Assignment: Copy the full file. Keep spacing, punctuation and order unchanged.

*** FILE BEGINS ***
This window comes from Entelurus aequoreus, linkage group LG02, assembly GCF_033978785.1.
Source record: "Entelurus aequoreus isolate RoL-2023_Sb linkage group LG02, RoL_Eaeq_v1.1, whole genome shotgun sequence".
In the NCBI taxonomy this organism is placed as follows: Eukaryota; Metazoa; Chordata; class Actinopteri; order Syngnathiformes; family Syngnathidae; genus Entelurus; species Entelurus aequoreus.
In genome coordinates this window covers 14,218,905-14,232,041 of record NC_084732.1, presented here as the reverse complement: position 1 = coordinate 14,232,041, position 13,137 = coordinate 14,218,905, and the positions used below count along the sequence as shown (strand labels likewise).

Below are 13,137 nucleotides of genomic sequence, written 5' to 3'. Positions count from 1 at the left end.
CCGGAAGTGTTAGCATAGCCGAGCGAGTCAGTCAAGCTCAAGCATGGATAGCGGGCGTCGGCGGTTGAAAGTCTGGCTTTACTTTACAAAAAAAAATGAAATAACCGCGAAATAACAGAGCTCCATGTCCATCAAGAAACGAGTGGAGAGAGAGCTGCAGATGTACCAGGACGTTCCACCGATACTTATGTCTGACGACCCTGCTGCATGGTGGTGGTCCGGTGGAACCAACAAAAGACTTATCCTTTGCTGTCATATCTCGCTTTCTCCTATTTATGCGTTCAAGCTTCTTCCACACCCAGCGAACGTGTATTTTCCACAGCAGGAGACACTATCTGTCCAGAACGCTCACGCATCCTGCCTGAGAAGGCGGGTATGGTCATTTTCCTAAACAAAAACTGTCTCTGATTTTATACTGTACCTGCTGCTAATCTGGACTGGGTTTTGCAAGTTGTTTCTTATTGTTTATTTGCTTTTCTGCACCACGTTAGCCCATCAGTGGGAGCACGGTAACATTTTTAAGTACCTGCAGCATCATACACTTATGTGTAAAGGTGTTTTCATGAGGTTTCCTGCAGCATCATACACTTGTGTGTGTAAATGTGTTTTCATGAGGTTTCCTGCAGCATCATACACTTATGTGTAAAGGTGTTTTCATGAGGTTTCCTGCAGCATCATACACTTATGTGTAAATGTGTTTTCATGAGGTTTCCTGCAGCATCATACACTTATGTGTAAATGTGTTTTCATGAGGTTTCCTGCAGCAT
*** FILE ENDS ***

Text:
This window comes from Entelurus aequoreus, linkage group LG02, assembly GCF_033978785.1.
Source record: "Entelurus aequoreus isolate RoL-2023_Sb linkage group LG02, RoL_Eaeq_v1.1, whole genome shotgun sequence".
In the NCBI taxonomy this organism is placed as follows: Eukaryota; Metazoa; Chordata; class Actinopteri; order Syngnathiformes; family Syngnathidae; genus Entelurus; species Entelurus aequoreus.
In genome coordinates this window covers 14,218,905-14,232,041 of record NC_084732.1, presented here as the reverse complement: position 1 = coordinate 14,232,041, position 13,137 = coordinate 14,218,905, and the positions used below count along the sequence as shown (strand labels likewise).

Below are 13,137 nucleotides of genomic sequence, written 5' to 3'. Positions count from 1 at the left end.
CCGGAAGTGTTAGCATAGCCGAGCGAGTCAGTCAAGCTCAAGCATGGATAGCGGGCGTCGGCGGTTGAAAGTCTGGCTTTACTTTACAAAAAAAAATGAAATAACCGCGAAATAACAGAGCTCCATGTCCATCAAGAAACGAGTGGAGAGAGAGCTGCAGATGTACCAGGACGTTCCACCGATACTTATGTCTGACGACCCTGCTGCATGGTGGTGGTCCGGTGGAACCAACAAAAGACTTATCCTTTGCTGTCATATCTCGCTTTCTCCTATTTATGCGTTCAAGCTTCTTCCACACCCAGCGAACGTGTATTTTCCACAGCAGGAGACACTATCTGTCCAGAACGCTCACGCATCCTGCCTGAGAAGGCGGGTATGGTCATTTTCCTAAACAAAAACTGTCTCTGATTTTATACTGTACCTGCTGCTAATCTGGACTGGGTTTTGCAAGTTGTTTCTTATTGTTTATTTGCTTTTCTGCACCACGTTAGCCCATCAGTGGGAGCACGGTAACATTTTTAAGTACCTGCAGCATCATACACTTATGTGTAAAGGTGTTTTCATGAGGTTTCCTGCAGCATCATACACTTGTGTGTGTAAATGTGTTTTCATGAGGTTTCCTGCAGCATCATACACTTATGTGTAAAGGTGTTTTCATGAGGTTTCCTGCAGCATCATACACTTATGTGTAAATGTGTTTTCATGAGGTTTCCTGCAGCATCATACACTTATGTGTAAATGTGTTTTCATGAGGTTTCCTGCAGCAT